This week, two key committees held their first climate change hearings of the 116th Congress. Today, the Green New Deal was introduced. The 116th Congress is turning belated and much-needed attention to the existential threat climate change poses to our families, communities, lands and wildlife, our nation, and the future.
For the first time in over a decade, we can see a path forward toward meaningful and just climate policies.
Late in 2018, the world’s top climate scientists presented the planet with a dire prediction. Based on the best data, and the best science, we have a little over a decade to transition away from fossil fuels and keep global warming below 1.5C maximum. Any warming above this threshold will cause more droughts, more food insecurity, more extreme heat, more super storms. Even a half degree above 1.5C could mean life or death for millions of people. Because the threat is so severe and so near, past policy proposals to deal with the problem, even from last decade, may no longer do enough, quickly enough, to prevent catastrophic climate change.
The optimistic side of the climate change coin is that we have the technology and ingenuity to transition our economy away from dirty and dangerous fossil fuels, and toward cleaner, greener renewable energy sources.
The urgency of the climate crisis could not be clearer, and Earthworks is keen to support efforts to deliver less climate and air pollution, new, better jobs and more resilient communities. On an ongoing basis we see first hand how dirty air and methane, a potent climate pollutant, impacts the communities we work with across the country. We will work tirelessly to ensure that our climate policies protect the people currently in harm’s way in the oil and gas patch, and to ensure that oil and gas is not a part of our green new future.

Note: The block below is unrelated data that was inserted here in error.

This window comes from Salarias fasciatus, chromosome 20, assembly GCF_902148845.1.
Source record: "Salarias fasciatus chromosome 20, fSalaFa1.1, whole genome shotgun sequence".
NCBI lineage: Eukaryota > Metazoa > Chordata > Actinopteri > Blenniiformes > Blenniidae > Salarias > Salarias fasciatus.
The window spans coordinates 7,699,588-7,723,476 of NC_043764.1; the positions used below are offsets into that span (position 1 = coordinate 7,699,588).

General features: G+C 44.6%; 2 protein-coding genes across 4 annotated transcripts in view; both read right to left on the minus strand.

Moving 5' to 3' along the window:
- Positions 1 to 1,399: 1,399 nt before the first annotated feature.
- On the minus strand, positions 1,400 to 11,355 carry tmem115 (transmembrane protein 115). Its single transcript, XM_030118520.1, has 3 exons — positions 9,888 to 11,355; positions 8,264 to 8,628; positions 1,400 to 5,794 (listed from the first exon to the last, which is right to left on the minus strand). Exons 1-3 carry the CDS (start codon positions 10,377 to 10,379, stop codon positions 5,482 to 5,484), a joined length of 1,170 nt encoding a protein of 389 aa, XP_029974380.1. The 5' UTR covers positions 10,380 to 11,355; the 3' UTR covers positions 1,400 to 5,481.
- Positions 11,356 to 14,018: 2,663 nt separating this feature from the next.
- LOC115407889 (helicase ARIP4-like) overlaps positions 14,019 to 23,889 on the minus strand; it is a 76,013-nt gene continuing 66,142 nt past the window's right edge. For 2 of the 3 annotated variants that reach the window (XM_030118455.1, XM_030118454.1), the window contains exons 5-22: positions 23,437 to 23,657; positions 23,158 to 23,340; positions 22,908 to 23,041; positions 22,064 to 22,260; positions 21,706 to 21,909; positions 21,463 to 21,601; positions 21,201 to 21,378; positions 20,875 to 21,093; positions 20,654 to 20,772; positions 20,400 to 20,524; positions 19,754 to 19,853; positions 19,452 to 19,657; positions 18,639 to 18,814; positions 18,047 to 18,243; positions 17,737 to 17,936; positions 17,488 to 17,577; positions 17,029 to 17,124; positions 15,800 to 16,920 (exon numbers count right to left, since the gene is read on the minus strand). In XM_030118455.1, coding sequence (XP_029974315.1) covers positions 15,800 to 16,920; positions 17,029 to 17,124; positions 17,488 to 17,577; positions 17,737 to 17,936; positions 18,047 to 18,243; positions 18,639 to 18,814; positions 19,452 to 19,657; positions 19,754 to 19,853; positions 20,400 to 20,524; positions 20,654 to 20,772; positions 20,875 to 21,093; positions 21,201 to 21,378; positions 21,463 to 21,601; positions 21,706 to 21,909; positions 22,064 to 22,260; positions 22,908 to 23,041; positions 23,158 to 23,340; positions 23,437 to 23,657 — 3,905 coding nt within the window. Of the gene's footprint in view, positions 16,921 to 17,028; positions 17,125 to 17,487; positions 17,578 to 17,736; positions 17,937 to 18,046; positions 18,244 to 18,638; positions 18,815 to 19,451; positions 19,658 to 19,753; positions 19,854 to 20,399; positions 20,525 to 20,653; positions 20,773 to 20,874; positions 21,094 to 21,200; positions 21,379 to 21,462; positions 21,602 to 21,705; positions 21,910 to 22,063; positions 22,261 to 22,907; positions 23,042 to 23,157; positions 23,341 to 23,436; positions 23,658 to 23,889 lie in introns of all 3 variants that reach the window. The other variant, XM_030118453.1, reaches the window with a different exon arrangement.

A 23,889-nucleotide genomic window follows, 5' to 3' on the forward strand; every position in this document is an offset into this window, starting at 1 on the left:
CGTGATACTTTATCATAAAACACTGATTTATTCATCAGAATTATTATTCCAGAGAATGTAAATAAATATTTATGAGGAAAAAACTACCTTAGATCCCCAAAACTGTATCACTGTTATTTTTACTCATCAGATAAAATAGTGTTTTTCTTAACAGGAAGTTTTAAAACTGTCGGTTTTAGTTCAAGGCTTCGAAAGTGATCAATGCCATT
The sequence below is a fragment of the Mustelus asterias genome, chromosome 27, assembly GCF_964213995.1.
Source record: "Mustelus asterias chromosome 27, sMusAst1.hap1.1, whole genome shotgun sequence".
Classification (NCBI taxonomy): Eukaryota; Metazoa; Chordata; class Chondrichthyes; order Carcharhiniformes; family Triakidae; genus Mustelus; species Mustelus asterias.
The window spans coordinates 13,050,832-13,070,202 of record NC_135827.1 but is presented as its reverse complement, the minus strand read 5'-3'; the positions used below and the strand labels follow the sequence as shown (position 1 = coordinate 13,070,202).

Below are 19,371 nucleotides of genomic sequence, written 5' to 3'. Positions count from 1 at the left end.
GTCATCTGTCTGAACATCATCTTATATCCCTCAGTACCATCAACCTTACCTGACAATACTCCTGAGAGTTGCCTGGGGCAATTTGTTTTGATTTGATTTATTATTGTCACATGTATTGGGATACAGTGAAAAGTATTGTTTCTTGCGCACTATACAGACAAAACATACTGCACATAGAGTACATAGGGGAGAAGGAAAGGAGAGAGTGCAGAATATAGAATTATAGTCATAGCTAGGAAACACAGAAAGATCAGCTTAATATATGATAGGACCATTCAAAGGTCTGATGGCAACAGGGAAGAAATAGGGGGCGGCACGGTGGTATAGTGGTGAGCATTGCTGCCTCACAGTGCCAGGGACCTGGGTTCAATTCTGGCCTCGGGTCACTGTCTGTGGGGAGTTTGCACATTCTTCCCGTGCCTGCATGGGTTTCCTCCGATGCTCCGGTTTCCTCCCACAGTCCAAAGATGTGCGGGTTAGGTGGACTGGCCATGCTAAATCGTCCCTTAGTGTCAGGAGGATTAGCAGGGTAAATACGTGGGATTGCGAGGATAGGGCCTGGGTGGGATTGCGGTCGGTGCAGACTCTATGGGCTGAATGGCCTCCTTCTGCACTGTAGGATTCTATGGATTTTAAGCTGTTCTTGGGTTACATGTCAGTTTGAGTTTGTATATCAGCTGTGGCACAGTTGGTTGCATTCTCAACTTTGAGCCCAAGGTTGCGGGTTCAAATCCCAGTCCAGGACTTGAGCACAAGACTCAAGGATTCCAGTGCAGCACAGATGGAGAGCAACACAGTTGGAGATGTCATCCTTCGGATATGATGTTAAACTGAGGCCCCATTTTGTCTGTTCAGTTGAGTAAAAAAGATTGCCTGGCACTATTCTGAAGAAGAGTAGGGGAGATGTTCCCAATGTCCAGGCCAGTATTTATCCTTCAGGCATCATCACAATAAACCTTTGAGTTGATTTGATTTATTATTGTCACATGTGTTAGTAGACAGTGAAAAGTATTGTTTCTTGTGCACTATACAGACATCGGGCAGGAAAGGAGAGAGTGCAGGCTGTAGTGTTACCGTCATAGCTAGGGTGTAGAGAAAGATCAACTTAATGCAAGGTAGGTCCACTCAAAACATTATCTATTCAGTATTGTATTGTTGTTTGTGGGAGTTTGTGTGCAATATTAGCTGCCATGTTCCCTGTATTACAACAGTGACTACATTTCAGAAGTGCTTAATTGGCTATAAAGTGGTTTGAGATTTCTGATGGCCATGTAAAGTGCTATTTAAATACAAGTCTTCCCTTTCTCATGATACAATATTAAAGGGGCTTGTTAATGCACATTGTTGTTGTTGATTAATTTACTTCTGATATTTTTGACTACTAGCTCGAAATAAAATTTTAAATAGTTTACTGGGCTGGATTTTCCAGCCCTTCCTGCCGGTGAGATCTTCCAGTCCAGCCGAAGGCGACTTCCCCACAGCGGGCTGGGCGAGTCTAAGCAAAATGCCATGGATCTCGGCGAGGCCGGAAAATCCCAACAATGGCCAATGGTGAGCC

Franklin Roosevelt once said, “Courage is not the absence of fear, but rather the assessment that something else is more important than fear.” It is time for us to courageously, audaciously and persistently make the changes needed to address the climate crisis. Ensuring a livable planet where our children and grandchildren can thrive is the most important task before us, and the visionaries and leaders of the 116th Congress can help us take the essential first few steps.